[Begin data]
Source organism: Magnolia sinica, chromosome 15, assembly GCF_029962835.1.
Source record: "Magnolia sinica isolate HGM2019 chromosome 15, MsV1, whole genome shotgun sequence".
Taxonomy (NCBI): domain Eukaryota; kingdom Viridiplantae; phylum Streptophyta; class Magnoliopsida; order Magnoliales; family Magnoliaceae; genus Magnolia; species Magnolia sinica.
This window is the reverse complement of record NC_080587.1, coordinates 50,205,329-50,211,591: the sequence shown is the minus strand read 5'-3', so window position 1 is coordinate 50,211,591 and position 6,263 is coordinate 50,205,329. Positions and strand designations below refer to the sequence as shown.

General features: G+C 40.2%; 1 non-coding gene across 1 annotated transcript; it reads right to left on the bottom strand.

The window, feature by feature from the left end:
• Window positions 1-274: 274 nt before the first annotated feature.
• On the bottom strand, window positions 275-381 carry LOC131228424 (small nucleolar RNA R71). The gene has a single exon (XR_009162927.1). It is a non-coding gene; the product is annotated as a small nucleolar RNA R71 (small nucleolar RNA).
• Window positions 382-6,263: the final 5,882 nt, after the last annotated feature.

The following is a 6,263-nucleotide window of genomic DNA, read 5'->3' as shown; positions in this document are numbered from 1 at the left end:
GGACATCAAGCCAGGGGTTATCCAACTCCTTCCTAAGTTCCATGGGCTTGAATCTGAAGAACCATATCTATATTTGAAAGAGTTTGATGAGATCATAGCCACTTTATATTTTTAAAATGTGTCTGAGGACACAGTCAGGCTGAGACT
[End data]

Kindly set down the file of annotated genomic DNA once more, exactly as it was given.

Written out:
Source organism: Magnolia sinica, chromosome 15, assembly GCF_029962835.1.
Source record: "Magnolia sinica isolate HGM2019 chromosome 15, MsV1, whole genome shotgun sequence".
Taxonomy (NCBI): domain Eukaryota; kingdom Viridiplantae; phylum Streptophyta; class Magnoliopsida; order Magnoliales; family Magnoliaceae; genus Magnolia; species Magnolia sinica.
This window is the reverse complement of record NC_080587.1, coordinates 50,205,329-50,211,591: the sequence shown is the minus strand read 5'-3', so window position 1 is coordinate 50,211,591 and position 6,263 is coordinate 50,205,329. Positions and strand designations below refer to the sequence as shown.

General features: G+C 40.2%; 1 non-coding gene across 1 annotated transcript; it reads right to left on the bottom strand.

The window, feature by feature from the left end:
• Window positions 1-274: 274 nt before the first annotated feature.
• On the bottom strand, window positions 275-381 carry LOC131228424 (small nucleolar RNA R71). The gene has a single exon (XR_009162927.1). It is a non-coding gene; the product is annotated as a small nucleolar RNA R71 (small nucleolar RNA).
• Window positions 382-6,263: the final 5,882 nt, after the last annotated feature.

The following is a 6,263-nucleotide window of genomic DNA, read 5'->3' as shown; positions in this document are numbered from 1 at the left end:
GGACATCAAGCCAGGGGTTATCCAACTCCTTCCTAAGTTCCATGGGCTTGAATCTGAAGAACCATATCTATATTTGAAAGAGTTTGATGAGATCATAGCCACTTTATATTTTTAAAATGTGTCTGAGGACACAGTCAGGCTGAGACT